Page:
People who are lawfully present in Georgia with non-immigrant visas might wonder how they might be allowed to remain beyond the expiration of their visas. Depending on the type of non-immigrant visa, it might be possible for a person to apply for an adjustment of status to allow him or her to remain in the U.S. as an immigrant.

A person’s eligibility to adjust their status will depend on whether they entered the U.S. legally and the basis for immigration. For example, there may be differences based on whether the adjustment of status is for family, employment, a special immigrant classification or humanitarian purposes.

In cases in which the adjustment of status will be based on a family or employment relationship, the family member or employer will have to file a petition on behalf of the immigrant. For example, if the adjustment of status is based on a marriage to a lawful permanent resident or citizen, the U.S. citizen spouse or lawful permanent resident will need to file a petition on behalf of his or her spouse. Similarly, employment-based immigration begins with the employer filing a petition on behalf of the employee to adjust his or her status. Certain special categories of immigrants are allowed to file petitions on their own behalf. Finally, some humanitarian programs do not require petitions to be filed for adjustments of status.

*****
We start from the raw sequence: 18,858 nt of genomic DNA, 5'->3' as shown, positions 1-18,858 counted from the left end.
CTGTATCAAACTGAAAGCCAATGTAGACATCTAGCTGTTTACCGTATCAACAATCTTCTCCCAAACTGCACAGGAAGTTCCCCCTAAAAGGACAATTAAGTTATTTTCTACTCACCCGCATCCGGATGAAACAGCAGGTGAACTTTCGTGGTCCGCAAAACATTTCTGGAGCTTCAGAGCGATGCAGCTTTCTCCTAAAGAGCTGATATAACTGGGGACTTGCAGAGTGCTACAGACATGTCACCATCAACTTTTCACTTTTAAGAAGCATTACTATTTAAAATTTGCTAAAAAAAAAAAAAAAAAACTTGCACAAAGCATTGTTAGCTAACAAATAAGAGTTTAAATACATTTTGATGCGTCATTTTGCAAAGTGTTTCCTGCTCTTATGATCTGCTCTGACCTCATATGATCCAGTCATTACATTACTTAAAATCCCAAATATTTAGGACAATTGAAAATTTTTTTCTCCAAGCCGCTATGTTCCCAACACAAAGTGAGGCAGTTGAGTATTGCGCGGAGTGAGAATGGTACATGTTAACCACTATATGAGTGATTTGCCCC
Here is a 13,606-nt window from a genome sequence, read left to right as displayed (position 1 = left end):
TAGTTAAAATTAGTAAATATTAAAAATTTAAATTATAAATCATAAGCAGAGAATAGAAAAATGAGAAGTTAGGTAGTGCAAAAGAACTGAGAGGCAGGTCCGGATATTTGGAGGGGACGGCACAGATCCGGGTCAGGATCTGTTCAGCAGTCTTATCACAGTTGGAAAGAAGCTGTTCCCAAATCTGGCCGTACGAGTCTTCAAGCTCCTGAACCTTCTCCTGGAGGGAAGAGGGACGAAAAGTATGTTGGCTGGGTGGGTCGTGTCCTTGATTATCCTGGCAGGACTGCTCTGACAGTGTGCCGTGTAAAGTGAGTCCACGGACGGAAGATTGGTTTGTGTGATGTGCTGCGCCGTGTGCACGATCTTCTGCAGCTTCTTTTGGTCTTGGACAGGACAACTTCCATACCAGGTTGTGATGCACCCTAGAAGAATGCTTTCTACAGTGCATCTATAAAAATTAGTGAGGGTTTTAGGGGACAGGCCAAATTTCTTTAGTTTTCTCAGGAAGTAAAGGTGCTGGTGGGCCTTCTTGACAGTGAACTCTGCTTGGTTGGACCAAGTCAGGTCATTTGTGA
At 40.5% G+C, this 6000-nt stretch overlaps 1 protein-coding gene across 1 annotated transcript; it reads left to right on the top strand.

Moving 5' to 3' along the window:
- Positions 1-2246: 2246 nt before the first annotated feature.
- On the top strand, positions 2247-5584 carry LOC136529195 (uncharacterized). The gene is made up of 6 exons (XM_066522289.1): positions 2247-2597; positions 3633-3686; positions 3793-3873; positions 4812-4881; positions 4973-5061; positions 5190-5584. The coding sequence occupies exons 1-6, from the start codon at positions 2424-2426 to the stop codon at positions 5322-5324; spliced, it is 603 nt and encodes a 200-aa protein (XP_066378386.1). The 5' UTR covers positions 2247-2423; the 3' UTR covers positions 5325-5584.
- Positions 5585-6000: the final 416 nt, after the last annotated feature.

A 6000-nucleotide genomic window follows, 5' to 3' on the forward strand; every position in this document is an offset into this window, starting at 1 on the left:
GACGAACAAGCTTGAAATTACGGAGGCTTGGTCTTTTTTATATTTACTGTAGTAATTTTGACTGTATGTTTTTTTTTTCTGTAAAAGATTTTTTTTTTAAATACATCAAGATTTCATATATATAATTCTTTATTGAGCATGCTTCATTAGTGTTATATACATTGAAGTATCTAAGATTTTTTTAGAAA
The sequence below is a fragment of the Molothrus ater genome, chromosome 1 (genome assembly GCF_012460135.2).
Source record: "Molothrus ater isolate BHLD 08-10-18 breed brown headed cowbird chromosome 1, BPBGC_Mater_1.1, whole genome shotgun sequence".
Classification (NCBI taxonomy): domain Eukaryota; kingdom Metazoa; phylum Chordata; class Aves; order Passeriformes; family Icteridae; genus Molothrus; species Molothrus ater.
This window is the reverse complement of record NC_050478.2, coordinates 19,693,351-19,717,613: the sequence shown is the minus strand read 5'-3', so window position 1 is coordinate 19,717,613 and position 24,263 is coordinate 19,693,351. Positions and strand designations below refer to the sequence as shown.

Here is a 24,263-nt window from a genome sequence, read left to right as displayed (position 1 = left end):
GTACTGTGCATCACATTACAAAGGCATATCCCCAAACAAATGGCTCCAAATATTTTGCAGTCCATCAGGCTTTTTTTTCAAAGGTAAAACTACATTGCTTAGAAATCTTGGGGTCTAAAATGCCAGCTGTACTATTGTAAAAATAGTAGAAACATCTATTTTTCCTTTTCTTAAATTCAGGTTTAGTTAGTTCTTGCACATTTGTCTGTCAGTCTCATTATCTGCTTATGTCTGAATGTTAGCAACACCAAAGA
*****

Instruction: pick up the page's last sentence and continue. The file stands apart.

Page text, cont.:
People who are lawfully present in the U.S. with non-immigrant visas might want to talk to experienced immigration law attorneys about their eligibility to adjust their statuses. An attorney may review the facts and circumstances and explain the potential ways that a person might be able to seek an adjustment of status to secure a green card. The lawyer may also review a petition to ensure that it is complete and contains the types of supporting documentation that might be needed.